What should consumers do the rest of the year to safely dispose of medicines if they are unable to utilize the designated drop-off times?  The FDA offers instructions on how to safely dispose of medicines by flushing unwanted drugs down the toilet and for placing them in the garbage.  The downside of these alternatives are that drugs that are flushed can taint our rivers, lakes, and water supplies.  Drugs in the trash are a potential hazard to the environment and may be found accidently by children or pets, or scavenging teens or adults looking for a high.  In 2014 the DEA (Drug Enforcement Administration) authorized pharmacies and hospitals to take back drugs designated as controlled substances any time from a consumer wishing to surrender them; prior to that time, controlled substances had to be surrendered to law enforcement.  Controlled substances include opioid painkillers like Oxycontin, stimulants like Adderall, and depressants like Ativan.  Drop-off is completely free and anonymous.

Now there’s a new alternative.  Since 2016, the drugstore chain, Walgreens, has been installing safe medication disposal kiosks across the nation.  Not every store has one so to find a kiosk in your area, visit Store Locator.  The kiosks provide a safe and convenient way to dispose of unwanted, unused or expired prescriptions, including controlled substances, and over-the-counter medications, ointments and creams, liquids, lotions, pet medications, prescription patches, and vitamins and supplements at no cost.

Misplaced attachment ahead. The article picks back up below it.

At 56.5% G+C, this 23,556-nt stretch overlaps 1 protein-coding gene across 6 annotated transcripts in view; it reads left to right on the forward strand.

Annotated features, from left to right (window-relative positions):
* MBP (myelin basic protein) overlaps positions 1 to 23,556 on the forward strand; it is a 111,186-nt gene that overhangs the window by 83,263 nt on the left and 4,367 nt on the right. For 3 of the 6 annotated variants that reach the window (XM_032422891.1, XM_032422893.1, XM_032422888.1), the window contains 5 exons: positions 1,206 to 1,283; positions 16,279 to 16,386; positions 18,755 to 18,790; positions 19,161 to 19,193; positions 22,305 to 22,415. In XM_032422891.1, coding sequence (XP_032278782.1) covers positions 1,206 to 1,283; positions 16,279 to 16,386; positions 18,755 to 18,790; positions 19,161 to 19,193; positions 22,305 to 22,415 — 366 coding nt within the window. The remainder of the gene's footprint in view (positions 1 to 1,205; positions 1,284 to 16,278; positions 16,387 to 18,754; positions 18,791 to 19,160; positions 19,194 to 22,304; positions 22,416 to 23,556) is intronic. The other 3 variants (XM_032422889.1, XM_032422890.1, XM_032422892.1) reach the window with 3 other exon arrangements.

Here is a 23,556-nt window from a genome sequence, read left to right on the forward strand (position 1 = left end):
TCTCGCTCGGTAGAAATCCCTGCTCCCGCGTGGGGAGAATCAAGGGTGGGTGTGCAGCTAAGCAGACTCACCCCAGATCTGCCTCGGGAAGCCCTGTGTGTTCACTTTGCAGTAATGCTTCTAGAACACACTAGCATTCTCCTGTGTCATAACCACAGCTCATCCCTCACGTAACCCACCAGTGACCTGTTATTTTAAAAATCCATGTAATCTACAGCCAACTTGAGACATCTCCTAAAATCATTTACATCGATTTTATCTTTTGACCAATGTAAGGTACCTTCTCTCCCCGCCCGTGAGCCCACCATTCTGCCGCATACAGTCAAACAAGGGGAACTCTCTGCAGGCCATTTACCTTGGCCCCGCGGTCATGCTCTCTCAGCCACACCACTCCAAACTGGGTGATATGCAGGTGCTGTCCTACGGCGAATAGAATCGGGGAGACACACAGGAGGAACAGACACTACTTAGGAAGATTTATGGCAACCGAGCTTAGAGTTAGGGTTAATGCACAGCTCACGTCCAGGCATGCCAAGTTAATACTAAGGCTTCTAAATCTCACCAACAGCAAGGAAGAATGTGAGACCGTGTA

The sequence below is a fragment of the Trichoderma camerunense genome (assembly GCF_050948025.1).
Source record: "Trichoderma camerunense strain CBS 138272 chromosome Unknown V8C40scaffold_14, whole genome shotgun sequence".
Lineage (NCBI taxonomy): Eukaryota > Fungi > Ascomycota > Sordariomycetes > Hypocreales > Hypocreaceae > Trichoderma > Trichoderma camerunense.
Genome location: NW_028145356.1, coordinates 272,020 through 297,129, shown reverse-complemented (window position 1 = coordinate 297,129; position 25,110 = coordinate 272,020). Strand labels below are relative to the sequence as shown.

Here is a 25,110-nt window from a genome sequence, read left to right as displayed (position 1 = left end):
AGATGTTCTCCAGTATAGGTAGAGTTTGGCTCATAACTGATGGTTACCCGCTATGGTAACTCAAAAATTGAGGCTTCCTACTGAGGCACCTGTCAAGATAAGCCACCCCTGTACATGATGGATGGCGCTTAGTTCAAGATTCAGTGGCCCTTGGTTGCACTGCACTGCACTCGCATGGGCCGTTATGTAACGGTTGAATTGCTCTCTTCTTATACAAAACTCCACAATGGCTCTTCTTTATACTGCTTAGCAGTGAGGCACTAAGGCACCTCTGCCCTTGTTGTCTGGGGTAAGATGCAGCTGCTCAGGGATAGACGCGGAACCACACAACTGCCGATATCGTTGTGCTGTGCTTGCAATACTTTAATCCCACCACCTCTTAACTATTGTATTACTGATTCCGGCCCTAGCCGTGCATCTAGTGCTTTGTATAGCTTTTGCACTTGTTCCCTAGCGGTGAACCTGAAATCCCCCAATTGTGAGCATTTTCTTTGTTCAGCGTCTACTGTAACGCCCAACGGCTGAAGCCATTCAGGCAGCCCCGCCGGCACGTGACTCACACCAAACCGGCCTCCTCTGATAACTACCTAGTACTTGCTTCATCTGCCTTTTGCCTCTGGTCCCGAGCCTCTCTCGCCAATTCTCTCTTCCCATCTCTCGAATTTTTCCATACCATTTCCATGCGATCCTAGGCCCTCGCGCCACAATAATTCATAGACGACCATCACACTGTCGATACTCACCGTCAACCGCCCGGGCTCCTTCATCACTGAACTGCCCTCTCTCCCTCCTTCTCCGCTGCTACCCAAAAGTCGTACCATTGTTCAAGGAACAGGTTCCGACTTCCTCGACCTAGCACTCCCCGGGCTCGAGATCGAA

Certain medications or items are not accepted at the kiosks including needles, inhalers, aerosol cans, hydrogen peroxide, thermometers, and illicit drugs. As part of Walgreens drug take-back program, the kiosks make the disposal of medications easier and are available year-round during pharmacy hours to help reduce the misuse of medications and the rise in overdose deaths.

Here are some tips to get you started on extending your spring cleaning to your medicine cabinet:

Check the dates. Examine everything in the medicine cabinet, including ointments, supplements and vitamins. Discard any item that is beyond the expiration date and any prescription medications that are more than a year old. It is important to note that the expiration date really refers to that product unopened.  Once a medication has been opened and used, the clock starts ticking on its shelf life as contamination has been introduced. Medications and vitamins may lose their effectiveness or potency after the expiration date. Some may even become toxic.  Therefore, write the date you opened it on the container and after one year, get rid of all things opened or partially used.

Discard any items that have changed color or smell funny.  Regardless of the expiration or use by date, these items should be disposed.  This includes any colors that have faded, because they may have been exposed to too much light